Schools to teach students how to combat bullying
WILLMAR -- When people think of the stereotypical playground bully, they may think of the kid who pushes someone else around physically. But bullying goes far beyond that. Teasing, spreading rumors or deliberately excluding someone from a group a...
WILLMAR -- When people think of the stereotypical playground bully, they may think of the kid who pushes someone else around physically.
But bullying goes far beyond that. Teasing, spreading rumors or deliberately excluding someone from a group are all less visible forms of bullying.
Students in grades K-8 at Willmar's schools will be learning more about bullying this week and ways they can step in to try to stop it, and help to prevent it, using the Olweus Bullying Prevention Program.
The program training was funded through a federal grant and PACT 4 Families Collaborative.
"The goal of the program really is to help all of our students feel safe at school," said Beckie Simenson, principal at Jefferson and Lincoln elementary schools.
The school staff has always tried to address bullying, but this program helps develop a more consistent, coordinated approach to the problem, said Annette Tiffany, a school social worker at the Junior High. It also offers advice to students who are witnesses to bullying.
"It's one more piece that's going to help them understand what it is and what to do about it," Tiffany said.
Jeff Winter, guidance counselor at the Junior High, called the program a new philosophy for the district that will be in effect from now on. Those involved in the development of the program hope it will lead to fewer major disagreements and fights in school.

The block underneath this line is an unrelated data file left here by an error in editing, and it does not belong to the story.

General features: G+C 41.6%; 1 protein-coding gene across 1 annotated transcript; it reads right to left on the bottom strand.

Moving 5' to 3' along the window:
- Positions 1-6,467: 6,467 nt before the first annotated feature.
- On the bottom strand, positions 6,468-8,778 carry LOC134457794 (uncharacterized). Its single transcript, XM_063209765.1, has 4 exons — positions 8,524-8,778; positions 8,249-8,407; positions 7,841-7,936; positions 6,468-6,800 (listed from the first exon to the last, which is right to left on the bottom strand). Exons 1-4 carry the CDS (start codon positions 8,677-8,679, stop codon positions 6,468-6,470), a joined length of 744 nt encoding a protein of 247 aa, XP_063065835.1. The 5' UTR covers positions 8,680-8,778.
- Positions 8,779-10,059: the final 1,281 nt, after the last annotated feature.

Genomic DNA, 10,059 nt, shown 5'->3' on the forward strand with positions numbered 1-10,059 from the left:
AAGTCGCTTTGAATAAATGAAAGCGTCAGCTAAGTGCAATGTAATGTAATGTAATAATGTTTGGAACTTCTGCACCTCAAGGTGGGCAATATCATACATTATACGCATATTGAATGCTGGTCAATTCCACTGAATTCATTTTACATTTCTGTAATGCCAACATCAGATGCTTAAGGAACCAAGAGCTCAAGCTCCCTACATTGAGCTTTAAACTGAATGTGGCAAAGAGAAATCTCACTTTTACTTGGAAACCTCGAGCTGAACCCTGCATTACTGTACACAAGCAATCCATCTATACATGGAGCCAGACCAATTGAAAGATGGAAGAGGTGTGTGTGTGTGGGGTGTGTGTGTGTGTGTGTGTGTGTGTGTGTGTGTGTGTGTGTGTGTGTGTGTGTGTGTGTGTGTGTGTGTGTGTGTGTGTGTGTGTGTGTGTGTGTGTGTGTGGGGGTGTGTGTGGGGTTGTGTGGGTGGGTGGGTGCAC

"A big part of this program is that if you take care of the little stuff, the big stuff will take care of itself," Winter said. Tiffany said it's the same idea New York City once used to cut down on crime.
Students who have been bullied or who want to step in should "feel like they're not out there by themselves, that somebody's got their backs," said Child Guide Aggie Meium.
Activities for the coming week will include school-wide assemblies, designing bumper stickers or posters and decorating classroom doors with anti-bullying messages. Local businesspeople will judge the doors. Students will receive anti-bullying wrist bands.
Lincoln Elementary plans "The World's Largest Hug" on Friday. Kennedy Elementary plans a pancake feed for student and their families on Saturday. At Roosevelt Elementary and the Junior High, student-produced videos will be shown.
All staff members, including cooks and bus drivers, were trained in the Olweus program during an in-service day in January. The staff at the participating schools will wear T-shirts during the week printed with the program's logo and slogan: a tennis shoe making ripples in a puddle and the slogan "Step up, Take a Stand, Do Not Bully."
Business signs will include the program's slogan, too.
More than 40 local businesses sponsored the T-shirt project. The logo was designed by Brent Peterson, a teacher at Kennedy Elementary.
Organizers hope the program extends into the community. "It's just getting that common language out in the community," Simenson said. Whether it's at the mall or at a ball game, "we want children to feel safe," she added.
Tiffany provided a list of actions people can take when they see bullying. Some of the suggestions would apply to students, like helping someone whose books have been knocked down or walking away from people who are fighting. However, other tips could apply to adults and children:
- Do not participate in name-calling or put downs.
- Don't laugh if someone else calls someone names.
- Support someone who is being teased by getting to know their name and saying hello.
- Let someone who's being teased know you don't think the teasing is funny.
- Refuse to listen to rumors.
- Change the subject if someone starts to tell you a rumor; walk away from people telling rumors.
- Do not repeat a rumor.
- Include someone who is being left out.